What has Jamie Joseph done for Japan?

Japan beat South Africa in a pool game at the 2015 Rugby World Cup but fell just short of qualifying for the knockouts. They became the first team to win three games and not qualify. At the 2019 World Cup Japan not only qualified, but they also topped their own pool, which contained two so-called […]

What has Jamie Joseph done for Japan?

Japan beat South Africa in a pool game at the 2015 Rugby World Cup but fell just short of qualifying for the knockouts. They became the first team to win three games and not qualify.

At the 2019 World Cup Japan not only qualified, but they also topped their own pool, which contained two so-called ‘tier-one’ nations.

What has Jamie Joseph implemented as coach?

Fast-flowing rugby tied with great handling.

This is one thing Joseph managed to have his players master. There’s an offloading game in Japanese rugby which has been simply a brilliant edge to their attack. Their quick recycling can catch defenders unaware at times.

Kotaro Matsushima (Photo by Stu Forster/Getty Images)

A good example: when Kotaro Matsushima scored a try against Russia in the first match it came through great hands offloaded by the masterful Timothy Lafaele and then the offload by Ryoto Nakamura.

An even better one would be the try against Scotland in the final pool stage game. It starts with a distribution from Yu Tamura and then to a forward runner, Shota Horie. Horie makes contact, offloads the ball to the big man Lappies Labuschagne. He takes contact, offloads to Lafaele, who gave the final offload for Keita Inagaki’s try. Where did this try come from? The first break by Kotaro Matsushima and then the pass out from the ruck.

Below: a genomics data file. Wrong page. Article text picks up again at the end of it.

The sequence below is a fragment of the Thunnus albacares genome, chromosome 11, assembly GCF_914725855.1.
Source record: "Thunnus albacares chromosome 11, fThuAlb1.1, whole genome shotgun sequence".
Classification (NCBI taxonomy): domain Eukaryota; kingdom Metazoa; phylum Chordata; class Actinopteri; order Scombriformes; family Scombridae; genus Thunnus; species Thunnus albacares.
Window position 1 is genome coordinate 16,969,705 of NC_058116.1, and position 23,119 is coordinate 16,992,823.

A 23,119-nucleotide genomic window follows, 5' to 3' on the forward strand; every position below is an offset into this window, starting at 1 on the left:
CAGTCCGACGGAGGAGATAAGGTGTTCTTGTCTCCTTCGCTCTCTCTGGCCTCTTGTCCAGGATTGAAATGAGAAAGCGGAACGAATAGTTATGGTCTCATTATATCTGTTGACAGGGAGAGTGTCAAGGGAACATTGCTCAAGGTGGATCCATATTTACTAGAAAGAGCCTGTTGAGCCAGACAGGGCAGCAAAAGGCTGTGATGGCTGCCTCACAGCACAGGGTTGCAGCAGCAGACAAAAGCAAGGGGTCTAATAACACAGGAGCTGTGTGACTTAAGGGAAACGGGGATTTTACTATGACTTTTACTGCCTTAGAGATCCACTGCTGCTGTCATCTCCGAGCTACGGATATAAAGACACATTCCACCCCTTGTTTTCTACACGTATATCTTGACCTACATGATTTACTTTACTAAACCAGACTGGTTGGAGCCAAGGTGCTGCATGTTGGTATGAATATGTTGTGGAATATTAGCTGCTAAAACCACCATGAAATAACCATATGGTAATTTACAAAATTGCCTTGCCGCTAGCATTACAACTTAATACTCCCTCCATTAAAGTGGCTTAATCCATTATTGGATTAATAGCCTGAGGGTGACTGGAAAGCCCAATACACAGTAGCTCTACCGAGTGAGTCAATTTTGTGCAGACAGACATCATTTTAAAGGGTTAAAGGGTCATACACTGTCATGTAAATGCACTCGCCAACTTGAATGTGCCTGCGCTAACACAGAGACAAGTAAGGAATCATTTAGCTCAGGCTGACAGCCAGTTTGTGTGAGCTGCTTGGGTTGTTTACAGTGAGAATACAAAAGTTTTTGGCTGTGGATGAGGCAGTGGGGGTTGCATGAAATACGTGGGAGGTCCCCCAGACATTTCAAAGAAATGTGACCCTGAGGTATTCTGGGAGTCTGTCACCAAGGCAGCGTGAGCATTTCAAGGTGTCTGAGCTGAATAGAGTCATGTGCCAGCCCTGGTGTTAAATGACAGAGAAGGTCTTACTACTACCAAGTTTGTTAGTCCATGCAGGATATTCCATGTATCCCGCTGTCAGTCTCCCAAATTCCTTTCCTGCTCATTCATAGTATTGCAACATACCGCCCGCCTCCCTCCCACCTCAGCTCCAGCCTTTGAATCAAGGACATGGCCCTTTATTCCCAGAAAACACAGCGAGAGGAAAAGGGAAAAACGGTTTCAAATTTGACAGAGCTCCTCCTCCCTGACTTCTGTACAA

Kenki Fukuoka’s break against South Africa was the best exhibition of their ball skills. Great hands fired the ball away through a series of runners before the ball came out onto the edge to Kenki Fukuoka. Fukuoka carried the ball, going for an in-out step on Cheslin Kolbe and making a long line break, also stepping through Willie le Roux’s tackle before finally being brought down by Damian De Allende. Japan use the handling to fire the ball out to the wing, where their fastest player, Fukuoka, is.

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Yu Tamura is used as a distributor as he has good skill in spotting space. Some strong passing from him was also the set-up to multiple Japanese tries.

They have one of the world’s best pair of midfielders in Ryoto Nakamura and Timothy Lafaele, who are probably the best pair of offloading midfielders. One excellent example would be against Ireland in their upset win. These men are the flash players. They are not the generals on the pitch, but they inject themselves into the play and make those crucial passes when Japan go for the try play.

One classic example of this would be Kenki Fukuoka’s try against Ireland. The ball comes fast from Fumiaki Tanaka off the ruck into the hands of Nakamura. A brilliant flat pass to Lafaele on the edge before the quick hands form the big Japanese centre puts Kenki Fukuoka through to score.